The Chinese nuclear fairy gets set to wave her wand…..?

According to the papers, we are finally going to get financial sign off for the first of what are supposed to be a new fleet of nuclear power stations in the autumn – albeit laced with a huge slug of state funded finance from the Chinese government: so to sum up, Hinkley C power plant, which will of course be built, it is claimed without any public subsidy or state finance (except the credibility busting sum of  EDF being awarded £92.5 per megawatt hour of electricity produced  for the next 35 years– about twice the current price of electricity currently) will be constructed largely with state finance from China and run by a state financed French energy company.

Amber Rudd, our new Energy Secretary of State, appears to be rather more openly on the side of the ‘subsidy admitters’ than her predecessors were  – she told me two weeks ago in In an energy Select committee hearing that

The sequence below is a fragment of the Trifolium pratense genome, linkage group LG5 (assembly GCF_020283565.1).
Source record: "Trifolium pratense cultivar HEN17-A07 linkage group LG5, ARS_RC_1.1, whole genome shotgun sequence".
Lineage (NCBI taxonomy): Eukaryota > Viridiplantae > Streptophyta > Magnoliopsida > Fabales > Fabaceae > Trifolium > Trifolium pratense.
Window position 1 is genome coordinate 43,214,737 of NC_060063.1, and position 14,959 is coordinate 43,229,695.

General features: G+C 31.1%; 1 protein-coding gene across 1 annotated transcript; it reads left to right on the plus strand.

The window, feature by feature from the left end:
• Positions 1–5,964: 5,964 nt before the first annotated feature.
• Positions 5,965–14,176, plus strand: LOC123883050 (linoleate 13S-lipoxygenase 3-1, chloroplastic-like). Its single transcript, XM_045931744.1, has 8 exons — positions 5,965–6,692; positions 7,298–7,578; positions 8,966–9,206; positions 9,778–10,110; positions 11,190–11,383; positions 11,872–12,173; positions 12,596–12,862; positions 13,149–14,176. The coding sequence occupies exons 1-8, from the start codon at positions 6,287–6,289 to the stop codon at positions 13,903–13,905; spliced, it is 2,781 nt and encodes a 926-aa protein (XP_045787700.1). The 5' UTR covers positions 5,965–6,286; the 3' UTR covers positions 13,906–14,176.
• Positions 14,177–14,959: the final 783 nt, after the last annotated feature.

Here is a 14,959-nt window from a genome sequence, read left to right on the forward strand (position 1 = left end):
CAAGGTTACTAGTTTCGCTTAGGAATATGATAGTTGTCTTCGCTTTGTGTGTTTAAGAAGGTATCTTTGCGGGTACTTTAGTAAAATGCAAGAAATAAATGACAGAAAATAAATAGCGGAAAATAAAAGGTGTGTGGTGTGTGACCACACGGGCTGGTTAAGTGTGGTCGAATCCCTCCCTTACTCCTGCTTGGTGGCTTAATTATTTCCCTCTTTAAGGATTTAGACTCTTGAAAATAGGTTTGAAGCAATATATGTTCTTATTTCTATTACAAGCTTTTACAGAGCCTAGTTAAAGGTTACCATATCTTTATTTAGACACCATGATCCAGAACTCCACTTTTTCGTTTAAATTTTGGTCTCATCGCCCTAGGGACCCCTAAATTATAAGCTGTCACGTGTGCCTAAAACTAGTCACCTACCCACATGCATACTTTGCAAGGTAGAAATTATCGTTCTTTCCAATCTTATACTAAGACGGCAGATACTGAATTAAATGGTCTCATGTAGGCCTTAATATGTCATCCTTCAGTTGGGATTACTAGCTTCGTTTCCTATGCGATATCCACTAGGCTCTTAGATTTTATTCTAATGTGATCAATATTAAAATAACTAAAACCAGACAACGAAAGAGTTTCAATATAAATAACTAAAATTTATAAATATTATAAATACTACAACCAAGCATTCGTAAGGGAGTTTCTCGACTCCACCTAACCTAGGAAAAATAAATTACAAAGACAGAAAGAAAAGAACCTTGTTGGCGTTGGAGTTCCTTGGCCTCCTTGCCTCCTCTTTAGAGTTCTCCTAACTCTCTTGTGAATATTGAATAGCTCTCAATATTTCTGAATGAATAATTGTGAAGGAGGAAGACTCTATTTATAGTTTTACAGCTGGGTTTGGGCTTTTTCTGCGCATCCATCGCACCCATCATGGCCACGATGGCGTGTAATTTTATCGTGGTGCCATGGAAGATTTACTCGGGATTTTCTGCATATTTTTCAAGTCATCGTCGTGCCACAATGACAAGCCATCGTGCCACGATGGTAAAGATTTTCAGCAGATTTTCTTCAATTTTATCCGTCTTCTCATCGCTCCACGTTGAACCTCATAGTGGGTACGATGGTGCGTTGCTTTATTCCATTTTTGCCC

‘We have to have secure baseload, so you should not be surprised…that we are prepared to pay more for that in order to make sure nuclear is part of the mix’

An admission that sounds to me very like confirming a conscious decision to subsidise new nuclear, which is of course the subject of a challenge to the EU from the Austrian Government – that the UKs nuclear programme contravenes EU state Aid rules. It quite flagrantly does, I think we will quietly have to agree, and it really now depends on whether there is a ‘policy fix’ on state aid shortly, or whether the challenge, which is by no means ‘weak’ as the Government dismissively tells us (see here for an appraisal of the Austrian challenge) is allowed to run through a proper process of examination.

So to sum up (2) – the Chinese and French state sponsored new nuclear reactor propelled towards financial close by lavish state underwriting of its eventual output may well go ahead providing it is deemed not to contravene EU state aid rules: and will simply collapse if the challenge succeeds.